The main goal of this trip is not to die. That sounds over dramatic, but it is how I felt. I know what’s up with these things, excessive drug and alcohol use, minimal security, and tens of thousands of people making questionable life decisions. Ellie Goulding (one of the festival performers) was right, anything could happen.
I decided to volunteer on a whim. It was February 2013, I had just begun my final semester as an undergrad at Towson University. I had/have no money and while the line-up looked amazing, Red Hot Chili Peppers, Tom Petty and the Heartbreakers, Vampire Weekend, Foster the People, Passion Pit, Edward Sharpe and the Magnetic Zeros, plus dozens of others, I just did not have the funds to attend.
The price of admission, a $258 ticket plus $148 for camping, was more than my entire bank account. And even though I had always dreamed of going to a music festival, I wasn’t sure I could handle four days of camping. I’m more of a champagne and shower chick than a moonshine and dirt one.
But then my friend found out that there was another option, volunteering. The cost to apply to be a volunteer was $45 and all we had to do if we were accepted was work three, six to nine hour shifts during the festival and we could go for free, camping and all. It seemed like a deal too good to be true. How could I pass that up? A ticket to just one of the headliners would easily cost at least twice that much. So my friend Stephanie and I decided to apply and two weeks later we found out we were in.
I waited in anticipation for four months. At first my anxiety about attending the event was curbed by the fact that I could always back out and not go. I mean this is America. But Red Frog Events, the company which produces Firefly, put a deadline on backing out, May 1. If you decided after May 1 that you could not attend or just didn’t show up you would be charged the price of a ticket, $258, plus $100 for camping.
When May 1 rolled around I was eager to go. But in the following weeks leading up to the event the thought of dying lingered over my head worse than the thought of a 15 year old having to tell her parents that she got knocked up. Still, the only thing worse than the thought of dying at Firefly was losing close to $400. Whether or not I was ready, I was going. It was decided.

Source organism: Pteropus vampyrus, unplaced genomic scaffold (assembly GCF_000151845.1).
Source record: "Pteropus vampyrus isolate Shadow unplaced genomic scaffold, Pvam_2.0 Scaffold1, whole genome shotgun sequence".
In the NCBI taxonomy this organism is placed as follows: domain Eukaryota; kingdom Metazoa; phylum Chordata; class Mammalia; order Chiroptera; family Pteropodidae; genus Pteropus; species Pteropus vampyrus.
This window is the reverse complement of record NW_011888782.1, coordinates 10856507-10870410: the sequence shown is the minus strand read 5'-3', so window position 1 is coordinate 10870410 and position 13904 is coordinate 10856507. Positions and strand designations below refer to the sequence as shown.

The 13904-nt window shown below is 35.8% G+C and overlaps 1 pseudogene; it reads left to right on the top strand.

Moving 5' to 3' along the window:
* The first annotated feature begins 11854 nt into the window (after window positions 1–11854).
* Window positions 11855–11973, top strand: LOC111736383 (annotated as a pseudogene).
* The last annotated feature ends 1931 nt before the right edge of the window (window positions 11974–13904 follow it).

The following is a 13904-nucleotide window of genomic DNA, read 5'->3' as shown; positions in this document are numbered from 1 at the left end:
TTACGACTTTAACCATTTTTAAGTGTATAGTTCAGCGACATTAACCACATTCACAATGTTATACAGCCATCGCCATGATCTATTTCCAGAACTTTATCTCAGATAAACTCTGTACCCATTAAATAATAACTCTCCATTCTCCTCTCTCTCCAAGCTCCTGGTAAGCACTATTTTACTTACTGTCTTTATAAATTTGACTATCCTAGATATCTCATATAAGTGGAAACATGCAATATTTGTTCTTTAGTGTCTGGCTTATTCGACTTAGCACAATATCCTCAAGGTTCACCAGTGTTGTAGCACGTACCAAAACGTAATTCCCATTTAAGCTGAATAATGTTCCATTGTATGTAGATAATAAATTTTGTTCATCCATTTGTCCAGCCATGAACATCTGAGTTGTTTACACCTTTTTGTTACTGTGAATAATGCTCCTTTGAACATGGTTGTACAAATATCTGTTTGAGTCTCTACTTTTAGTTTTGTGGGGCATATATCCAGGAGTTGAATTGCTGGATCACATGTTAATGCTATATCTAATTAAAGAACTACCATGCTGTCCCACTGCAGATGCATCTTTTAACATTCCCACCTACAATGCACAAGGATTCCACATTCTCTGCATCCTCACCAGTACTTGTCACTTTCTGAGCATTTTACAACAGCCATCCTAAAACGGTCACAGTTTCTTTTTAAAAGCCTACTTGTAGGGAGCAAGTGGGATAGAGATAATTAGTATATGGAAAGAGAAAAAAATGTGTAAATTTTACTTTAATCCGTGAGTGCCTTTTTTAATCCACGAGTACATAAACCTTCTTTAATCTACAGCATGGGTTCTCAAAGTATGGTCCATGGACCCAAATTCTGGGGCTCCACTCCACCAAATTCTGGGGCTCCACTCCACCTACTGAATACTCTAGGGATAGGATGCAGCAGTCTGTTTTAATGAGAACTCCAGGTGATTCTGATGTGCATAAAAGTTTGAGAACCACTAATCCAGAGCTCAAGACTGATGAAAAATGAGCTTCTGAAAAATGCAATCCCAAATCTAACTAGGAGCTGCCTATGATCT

We left Thursday, June 20 at 11 a.m. from my home in suburban Maryland for our 2 ½ hour drive to Dover, Delaware where the festival was being held. After a few pit stops, wrong turns and two miles driving behind a tractor carrying a bale of hay, we arrived at Firefly at 3:10 p.m., nearly two hours after our estimated arrival time.
Upon arriving, we were directed to a field on the edge of the festival grounds to wait for the campsite to open. They hadn’t finished creating the road that would lead to it yet (it was supposed to open at 11 a.m.). I hadn’t even parked yet when a Red Frog employee told me that I must get out of the car in that the very moment and board a yellow school bus to go to my shift that was starting at 4 p.m.
So I jumped out of the car, threw on a pair of shoes and waited by the side of an abandoned house in a dirt road for this school bus to pick me up. I was soon met by about 20 other volunteers who were also going to their shift. Everyone started talking about the other festivals they had and/or were going too. Ultra in Miami, Bonnaroo in Tennessee, Camp Bisco in Upstate New York, and a bunch of other festivals I hadn’t heard of yet.
One girl had wristbands from festivals she had attended on her arm all the way to her elbow. I didn’t have much to say. I had never been to a festival like this before. I felt like I was the awkward kid at summer camp. Plus I really had to pee.
Finally the school bus picked us up. I felt like I was in a dream. Where the heck was I? Why was I on a school bus? Who are these people? How am I going to survive this weekend?
I get to the credentials check, obtain my wristband and badge, then board another school bus which was going to take us to the location of our first shift. People were more friendly on this bus and everyone’s first name started with an “A.”
Then, a Red Frog employee gets on the bus to make an announcement. They made a mistake and the 20 of us on the bus only had to work this one four-hour shift we were about to go to and then we were free for the whole weekend. That’s right. I only had to work four hours the day before the festival and pay $45 to go. I did not believe her. In fact I asked four other Red Frog employees to confirm this news because it seemed so unreal.